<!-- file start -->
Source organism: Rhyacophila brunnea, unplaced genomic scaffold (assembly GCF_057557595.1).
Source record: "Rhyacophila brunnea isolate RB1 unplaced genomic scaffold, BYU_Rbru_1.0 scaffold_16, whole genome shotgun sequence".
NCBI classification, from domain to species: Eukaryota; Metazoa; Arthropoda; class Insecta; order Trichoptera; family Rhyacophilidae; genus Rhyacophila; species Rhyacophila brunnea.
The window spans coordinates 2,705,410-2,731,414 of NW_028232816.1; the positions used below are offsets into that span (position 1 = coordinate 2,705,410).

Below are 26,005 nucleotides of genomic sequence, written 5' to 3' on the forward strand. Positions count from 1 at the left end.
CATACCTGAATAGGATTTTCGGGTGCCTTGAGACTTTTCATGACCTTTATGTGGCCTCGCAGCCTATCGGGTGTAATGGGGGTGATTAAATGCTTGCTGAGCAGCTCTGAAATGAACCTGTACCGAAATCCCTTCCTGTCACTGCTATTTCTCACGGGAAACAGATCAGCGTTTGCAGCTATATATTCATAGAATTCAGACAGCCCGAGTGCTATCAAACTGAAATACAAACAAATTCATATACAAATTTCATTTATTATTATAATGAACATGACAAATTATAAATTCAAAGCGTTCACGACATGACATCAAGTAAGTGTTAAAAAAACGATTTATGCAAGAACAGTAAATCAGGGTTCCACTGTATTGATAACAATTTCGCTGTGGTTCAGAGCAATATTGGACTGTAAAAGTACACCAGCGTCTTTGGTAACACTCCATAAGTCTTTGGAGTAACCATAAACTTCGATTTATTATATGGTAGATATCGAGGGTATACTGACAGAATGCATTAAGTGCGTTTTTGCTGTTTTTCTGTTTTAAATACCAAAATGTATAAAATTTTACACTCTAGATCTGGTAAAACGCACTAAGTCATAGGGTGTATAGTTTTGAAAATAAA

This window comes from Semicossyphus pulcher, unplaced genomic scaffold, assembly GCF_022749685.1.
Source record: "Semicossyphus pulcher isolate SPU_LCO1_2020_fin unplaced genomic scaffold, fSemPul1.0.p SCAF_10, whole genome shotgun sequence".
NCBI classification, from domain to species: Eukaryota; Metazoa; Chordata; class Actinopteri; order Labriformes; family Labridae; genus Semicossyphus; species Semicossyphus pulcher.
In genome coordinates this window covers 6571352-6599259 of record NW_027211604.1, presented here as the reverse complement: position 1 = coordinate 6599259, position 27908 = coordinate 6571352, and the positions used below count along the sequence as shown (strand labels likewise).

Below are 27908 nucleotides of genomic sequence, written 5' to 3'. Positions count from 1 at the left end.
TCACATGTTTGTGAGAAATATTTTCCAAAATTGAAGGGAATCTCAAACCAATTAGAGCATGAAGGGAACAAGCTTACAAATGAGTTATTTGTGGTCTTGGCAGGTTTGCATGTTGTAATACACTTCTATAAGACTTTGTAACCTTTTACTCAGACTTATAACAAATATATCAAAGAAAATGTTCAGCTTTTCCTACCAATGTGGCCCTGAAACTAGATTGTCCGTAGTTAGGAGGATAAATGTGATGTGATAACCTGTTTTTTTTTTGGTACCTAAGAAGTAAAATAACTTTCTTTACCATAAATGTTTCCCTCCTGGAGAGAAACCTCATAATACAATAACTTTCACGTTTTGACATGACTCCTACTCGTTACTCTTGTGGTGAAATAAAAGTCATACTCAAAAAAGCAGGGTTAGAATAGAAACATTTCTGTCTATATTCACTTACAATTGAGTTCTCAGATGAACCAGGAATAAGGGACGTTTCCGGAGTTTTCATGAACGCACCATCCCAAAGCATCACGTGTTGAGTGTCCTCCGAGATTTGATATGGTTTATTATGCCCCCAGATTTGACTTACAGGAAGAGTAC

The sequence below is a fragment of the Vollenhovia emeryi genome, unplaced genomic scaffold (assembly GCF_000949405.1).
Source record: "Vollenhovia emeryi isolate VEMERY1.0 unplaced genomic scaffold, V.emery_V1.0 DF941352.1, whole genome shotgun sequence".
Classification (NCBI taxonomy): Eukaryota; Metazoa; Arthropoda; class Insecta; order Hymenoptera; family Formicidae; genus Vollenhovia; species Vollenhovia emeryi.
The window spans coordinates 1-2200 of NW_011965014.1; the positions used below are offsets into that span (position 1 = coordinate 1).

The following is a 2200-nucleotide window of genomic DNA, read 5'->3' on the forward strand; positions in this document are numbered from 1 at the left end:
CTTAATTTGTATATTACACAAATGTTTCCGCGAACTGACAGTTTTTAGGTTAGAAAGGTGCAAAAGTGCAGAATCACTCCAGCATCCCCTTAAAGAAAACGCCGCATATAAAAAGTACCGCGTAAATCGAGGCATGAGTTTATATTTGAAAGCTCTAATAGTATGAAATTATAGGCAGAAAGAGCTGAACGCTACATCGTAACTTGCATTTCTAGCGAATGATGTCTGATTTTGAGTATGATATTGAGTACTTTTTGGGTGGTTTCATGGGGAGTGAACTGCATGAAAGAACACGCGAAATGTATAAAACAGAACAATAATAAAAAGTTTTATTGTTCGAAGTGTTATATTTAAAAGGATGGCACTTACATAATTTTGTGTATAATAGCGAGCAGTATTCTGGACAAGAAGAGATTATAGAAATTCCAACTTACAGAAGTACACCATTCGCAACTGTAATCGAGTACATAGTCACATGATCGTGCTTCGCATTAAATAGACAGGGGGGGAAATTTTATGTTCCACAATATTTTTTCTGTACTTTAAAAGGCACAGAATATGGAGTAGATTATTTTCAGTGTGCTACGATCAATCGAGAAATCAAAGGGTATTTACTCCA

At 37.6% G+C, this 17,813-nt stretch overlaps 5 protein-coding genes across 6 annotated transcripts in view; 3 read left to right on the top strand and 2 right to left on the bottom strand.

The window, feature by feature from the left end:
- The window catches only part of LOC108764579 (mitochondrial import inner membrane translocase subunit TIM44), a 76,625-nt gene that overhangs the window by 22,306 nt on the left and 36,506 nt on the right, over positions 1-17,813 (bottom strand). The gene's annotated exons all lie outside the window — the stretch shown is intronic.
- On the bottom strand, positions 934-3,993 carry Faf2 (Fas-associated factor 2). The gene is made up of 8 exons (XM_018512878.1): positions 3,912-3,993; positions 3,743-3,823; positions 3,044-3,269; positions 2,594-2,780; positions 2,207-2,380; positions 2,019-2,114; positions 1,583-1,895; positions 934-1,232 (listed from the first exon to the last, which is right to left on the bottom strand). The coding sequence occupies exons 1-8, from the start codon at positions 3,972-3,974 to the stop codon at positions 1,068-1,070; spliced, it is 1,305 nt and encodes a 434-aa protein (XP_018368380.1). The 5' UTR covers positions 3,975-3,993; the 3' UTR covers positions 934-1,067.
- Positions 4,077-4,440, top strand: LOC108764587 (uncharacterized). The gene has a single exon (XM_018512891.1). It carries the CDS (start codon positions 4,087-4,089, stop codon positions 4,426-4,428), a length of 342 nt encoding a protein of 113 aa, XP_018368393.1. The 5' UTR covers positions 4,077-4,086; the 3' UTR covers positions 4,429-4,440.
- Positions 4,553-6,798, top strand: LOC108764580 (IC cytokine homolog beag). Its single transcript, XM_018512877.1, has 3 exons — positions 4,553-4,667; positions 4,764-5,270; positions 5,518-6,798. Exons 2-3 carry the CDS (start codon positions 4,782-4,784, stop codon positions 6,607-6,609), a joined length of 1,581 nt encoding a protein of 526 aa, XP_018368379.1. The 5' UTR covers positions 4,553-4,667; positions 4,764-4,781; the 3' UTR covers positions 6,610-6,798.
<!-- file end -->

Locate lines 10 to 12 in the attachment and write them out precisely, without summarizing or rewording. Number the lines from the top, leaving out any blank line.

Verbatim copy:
In genome coordinates this window covers 6571352-6599259 of record NW_027211604.1, presented here as the reverse complement: position 1 = coordinate 6599259, position 27908 = coordinate 6571352, and the positions used below count along the sequence as shown (strand labels likewise).

Below are 27908 nucleotides of genomic sequence, written 5' to 3'. Positions count from 1 at the left end.
TCACATGTTTGTGAGAAATATTTTCCAAAATTGAAGGGAATCTCAAACCAATTAGAGCATGAAGGGAACAAGCTTACAAATGAGTTATTTGTGGTCTTGGCAGGTTTGCATGTTGTAATACACTTCTATAAGACTTTGTAACCTTTTACTCAGACTTATAACAAATATATCAAAGAAAATGTTCAGCTTTTCCTACCAATGTGGCCCTGAAACTAGATTGTCCGTAGTTAGGAGGATAAATGTGATGTGATAACCTGTTTTTTTTTTGGTACCTAAGAAGTAAAATAACTTTCTTTACCATAAATGTTTCCCTCCTGGAGAGAAACCTCATAATACAATAACTTTCACGTTTTGACATGACTCCTACTCGTTACTCTTGTGGTGAAATAAAAGTCATACTCAAAAAAGCAGGGTTAGAATAGAAACATTTCTGTCTATATTCACTTACAATTGAGTTCTCAGATGAACCAGGAATAAGGGACGTTTCCGGAGTTTTCATGAACGCACCATCCCAAAGCATCACGTGTTGAGTGTCCTCCGAGATTTGATATGGTTTATTATGCCCCCAGATTTGACTTACAGGAAGAGTAC